Wednesday, August 09, 2017

Worrying About The Internet of Things

Agnes and I ordered a new refrigerator last week.

This was no small task, given that one no longer just goes out and buys what we used to call an "icebox" ... nowadays, there are vast numbers of styles and features that are available, depending on how much you need to store and how much you are able and willing to spend. An ice maker is a great feature, as is a cold water dispenser, but there are a lot of other things you can get, too. We actually looked at a refrigerator which had an internet-ready video screen ... not bad if you want to refer to the video for a particular recipe you're making, but a little bit more technology than we really needed. Or felt like paying another thousand dollars for.

That video screen option and the Bluetooth connection it uses make that fancy refrigerator a part of what has become known as The Internet of Things ("IoT") ... a growing network of computers and devices that communicate with each other and - theoretically - make life easier by helping us keep track of things and manage our day-to-day activities. If the refrigerator can tell you you're running low on milk, or that your lunch meat has passed its "best by" date, or your oven can suggest a better way to cook a particular recipe, or your light bulbs can tell you when they're about to burn out, it can only help, right? How about "smart highways" that can measure traffic density, flow, and speed and adjust traffic signals to help speed things along? They make life better, don't they?

Consider recent reports that high-end models of the Roomba automated vacuum cleaner could map your home, collect information, and send it to Google or Amazon or other vendors. And that the microphones in your Amazon Echo or Google Home voice assistants are always on, listening to (and recording) everything they hear around them.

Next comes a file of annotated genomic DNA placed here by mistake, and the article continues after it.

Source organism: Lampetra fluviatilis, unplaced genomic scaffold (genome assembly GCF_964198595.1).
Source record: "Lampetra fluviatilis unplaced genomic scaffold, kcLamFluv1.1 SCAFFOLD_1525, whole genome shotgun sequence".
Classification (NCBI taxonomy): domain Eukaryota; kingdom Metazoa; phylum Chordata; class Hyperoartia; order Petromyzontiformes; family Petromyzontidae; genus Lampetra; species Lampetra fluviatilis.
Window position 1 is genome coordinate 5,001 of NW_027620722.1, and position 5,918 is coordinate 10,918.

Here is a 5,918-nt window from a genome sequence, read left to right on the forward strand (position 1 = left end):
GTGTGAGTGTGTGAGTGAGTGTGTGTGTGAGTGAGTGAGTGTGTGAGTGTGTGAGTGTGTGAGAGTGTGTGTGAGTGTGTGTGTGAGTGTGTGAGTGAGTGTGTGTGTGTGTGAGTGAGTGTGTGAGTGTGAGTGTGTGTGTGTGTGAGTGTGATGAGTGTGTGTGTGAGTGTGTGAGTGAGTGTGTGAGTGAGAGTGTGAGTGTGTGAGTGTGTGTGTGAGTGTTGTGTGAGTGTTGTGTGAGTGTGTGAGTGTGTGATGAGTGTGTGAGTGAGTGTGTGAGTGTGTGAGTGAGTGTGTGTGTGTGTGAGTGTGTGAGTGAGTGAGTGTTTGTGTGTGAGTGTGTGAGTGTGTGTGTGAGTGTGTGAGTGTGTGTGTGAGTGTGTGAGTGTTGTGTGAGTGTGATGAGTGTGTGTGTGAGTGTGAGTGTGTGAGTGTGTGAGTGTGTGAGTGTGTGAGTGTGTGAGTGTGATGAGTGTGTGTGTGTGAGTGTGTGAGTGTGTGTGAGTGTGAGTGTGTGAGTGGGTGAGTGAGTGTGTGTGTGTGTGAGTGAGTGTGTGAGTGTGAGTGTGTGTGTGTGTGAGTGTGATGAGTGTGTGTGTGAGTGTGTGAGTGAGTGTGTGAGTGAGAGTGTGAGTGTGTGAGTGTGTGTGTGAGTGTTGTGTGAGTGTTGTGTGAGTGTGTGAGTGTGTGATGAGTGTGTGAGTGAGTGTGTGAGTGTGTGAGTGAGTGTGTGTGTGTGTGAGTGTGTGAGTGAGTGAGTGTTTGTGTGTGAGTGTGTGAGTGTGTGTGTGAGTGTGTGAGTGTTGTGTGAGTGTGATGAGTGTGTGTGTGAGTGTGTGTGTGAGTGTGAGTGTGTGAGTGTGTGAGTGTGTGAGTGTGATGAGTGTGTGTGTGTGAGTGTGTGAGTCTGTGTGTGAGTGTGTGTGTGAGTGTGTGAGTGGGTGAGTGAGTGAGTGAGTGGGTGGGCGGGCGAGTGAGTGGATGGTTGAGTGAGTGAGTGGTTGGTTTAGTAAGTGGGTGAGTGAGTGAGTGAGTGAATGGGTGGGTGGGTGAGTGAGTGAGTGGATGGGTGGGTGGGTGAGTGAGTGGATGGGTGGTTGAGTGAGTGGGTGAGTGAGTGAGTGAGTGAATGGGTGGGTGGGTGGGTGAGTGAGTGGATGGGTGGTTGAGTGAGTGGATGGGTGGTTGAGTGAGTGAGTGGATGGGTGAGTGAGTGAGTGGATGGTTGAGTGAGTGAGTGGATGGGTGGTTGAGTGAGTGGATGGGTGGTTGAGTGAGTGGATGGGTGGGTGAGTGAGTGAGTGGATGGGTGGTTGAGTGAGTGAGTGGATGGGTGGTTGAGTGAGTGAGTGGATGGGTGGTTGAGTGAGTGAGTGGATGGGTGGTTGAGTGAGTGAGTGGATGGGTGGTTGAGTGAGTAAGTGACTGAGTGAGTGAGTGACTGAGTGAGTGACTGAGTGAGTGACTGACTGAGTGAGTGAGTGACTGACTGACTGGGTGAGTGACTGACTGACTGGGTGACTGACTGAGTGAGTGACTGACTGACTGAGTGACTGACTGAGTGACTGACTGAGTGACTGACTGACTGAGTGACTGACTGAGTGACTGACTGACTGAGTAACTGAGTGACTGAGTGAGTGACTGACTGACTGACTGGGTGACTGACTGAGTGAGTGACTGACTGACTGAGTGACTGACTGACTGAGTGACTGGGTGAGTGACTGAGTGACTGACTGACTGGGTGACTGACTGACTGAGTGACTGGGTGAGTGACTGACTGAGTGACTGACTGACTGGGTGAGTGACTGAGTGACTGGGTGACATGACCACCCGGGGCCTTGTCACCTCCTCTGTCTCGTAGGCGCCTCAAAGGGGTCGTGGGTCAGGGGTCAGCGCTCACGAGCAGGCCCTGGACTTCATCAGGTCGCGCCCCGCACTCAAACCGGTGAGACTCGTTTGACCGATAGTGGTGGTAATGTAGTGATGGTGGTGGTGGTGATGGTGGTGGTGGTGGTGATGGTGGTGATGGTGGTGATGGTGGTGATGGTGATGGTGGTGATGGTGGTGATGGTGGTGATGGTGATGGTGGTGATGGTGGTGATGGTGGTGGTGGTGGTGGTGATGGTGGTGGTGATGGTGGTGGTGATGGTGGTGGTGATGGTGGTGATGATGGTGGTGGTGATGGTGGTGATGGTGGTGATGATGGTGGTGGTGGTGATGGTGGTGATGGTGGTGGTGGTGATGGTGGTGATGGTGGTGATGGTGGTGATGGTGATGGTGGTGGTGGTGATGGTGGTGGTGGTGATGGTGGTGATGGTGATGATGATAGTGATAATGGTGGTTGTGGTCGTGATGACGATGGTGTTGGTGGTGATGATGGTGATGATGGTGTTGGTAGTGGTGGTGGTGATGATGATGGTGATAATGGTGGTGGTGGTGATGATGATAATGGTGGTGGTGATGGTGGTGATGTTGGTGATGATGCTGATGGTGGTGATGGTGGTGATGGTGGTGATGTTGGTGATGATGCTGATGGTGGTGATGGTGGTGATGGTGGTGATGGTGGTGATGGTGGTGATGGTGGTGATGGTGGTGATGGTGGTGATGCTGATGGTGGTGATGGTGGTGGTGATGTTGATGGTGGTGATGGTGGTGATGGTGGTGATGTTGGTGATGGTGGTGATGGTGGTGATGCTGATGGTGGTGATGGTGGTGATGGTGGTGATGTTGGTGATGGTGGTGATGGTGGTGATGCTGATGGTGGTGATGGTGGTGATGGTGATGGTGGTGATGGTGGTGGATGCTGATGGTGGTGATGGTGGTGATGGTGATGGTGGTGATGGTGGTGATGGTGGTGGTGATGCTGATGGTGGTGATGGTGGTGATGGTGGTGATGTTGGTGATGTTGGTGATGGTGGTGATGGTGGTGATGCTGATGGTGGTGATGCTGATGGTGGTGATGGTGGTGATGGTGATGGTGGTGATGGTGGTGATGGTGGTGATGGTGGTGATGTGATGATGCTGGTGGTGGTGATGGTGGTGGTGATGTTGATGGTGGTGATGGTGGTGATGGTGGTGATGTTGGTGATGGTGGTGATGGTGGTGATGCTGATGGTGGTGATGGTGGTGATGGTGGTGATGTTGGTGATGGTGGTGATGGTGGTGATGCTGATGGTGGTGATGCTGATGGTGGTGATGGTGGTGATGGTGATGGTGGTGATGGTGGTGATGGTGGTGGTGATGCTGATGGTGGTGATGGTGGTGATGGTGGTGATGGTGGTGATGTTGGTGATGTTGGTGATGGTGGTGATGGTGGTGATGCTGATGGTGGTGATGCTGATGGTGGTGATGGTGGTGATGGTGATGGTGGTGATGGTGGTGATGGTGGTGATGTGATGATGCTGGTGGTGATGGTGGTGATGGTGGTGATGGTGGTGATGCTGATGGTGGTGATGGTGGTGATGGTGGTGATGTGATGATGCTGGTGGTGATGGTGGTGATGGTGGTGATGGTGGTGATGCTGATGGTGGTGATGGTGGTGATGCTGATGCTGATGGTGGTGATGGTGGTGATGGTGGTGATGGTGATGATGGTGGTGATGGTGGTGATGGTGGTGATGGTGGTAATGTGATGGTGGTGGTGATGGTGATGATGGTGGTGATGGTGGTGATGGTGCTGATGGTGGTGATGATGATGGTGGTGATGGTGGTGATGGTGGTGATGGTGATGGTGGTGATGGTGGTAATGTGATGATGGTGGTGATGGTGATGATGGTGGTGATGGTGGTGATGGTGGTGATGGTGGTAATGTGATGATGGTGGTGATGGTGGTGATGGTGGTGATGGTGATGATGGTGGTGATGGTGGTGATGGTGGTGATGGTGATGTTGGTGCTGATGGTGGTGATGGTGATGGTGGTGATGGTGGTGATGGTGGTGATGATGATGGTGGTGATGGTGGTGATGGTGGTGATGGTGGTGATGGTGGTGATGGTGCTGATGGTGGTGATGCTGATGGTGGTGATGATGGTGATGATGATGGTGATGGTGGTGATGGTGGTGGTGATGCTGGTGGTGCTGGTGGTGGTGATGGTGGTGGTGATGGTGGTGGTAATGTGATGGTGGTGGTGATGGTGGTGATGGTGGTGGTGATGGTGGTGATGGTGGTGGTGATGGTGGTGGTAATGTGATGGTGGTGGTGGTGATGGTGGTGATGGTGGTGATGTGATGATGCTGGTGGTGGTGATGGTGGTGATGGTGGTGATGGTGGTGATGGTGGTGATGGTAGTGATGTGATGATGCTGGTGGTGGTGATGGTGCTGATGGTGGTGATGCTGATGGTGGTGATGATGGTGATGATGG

Hmmm ...

The idea of machines getting together and realizing that they're actually more powerful than we are is not new. It's the idea behind horror stories like Harlan Ellison's classic "For I Have No Mouth, and I Must Scream," which led to other stories and films like the Terminator franchise and Stephen King's short story "Trucks*." More recently, Jeffrey Deaver's novel "The Steel Kiss" featured a killer who used Internet-connected devices to murder his victims.

Do I need a refrigerator that's smarter than I am? After all, I've managed to buy milk and eggs for decades without the fridge reminding me to do so. Should I worry about the vacuum telling someone how my house is laid out? It depends on whether it's sending that info to a tech-savvy burglar or to someone who wants to sell me carpets.

I'm hardly a Luddite, but I'm starting to get a little concerned about the relationships among the devices we use, especially when I don't know what's talking to what ... or to whom. I guess I'm just a low-tech guy in a high-tech world.

And that bathroom scale better keep its opinions to itself.

Have a good day. More thoughts tomorrow.


* Later made into a silly movie called "Maximum Overdrive."

** I don't actually have one ... I don't trust them.


eViL pOp TaRt said...

I wonder about that too. But we know where the plug is and that many devices reset when unplugged.

Still, I don't want to be nagged by my refrigerator. I had enough of that from my sixth grade teacher.

Margaret (Peggy or Peg too) said...

I know I"m old when I saw the commercial for a new fridge that you could see inside without *gasp* having to open the door. I yelled at the TV, c'mon how lazy can you be?

Elvis Wearing a Bra on His Head said...

There is the intermediate step: if order for devices to give helpful suggestions, they must be programmed by the user.

John Hill said...

I, too, remain a pretty low tech guy.
But a sensor with a loud recording of me yelling "Get off my lawn" might be an item that we curmudgeons could would buy!

Duckbutt said...

I don't worry too much about machines and the internet taking over.

Mike said...

I have yet to read about an internet connected appliance and think 'I need that'.

Anemone said...

A refrigerator whose door you can see through makes it easier to see if you have enough beer. :)

allenwoodhaven said...

I'm not a Luddite either but I'm what a friend calls a late adapter to technology. I'll get IoT long after people have started putting computer chips in their brains. I can manage sweeping a floor and looking in the fridge.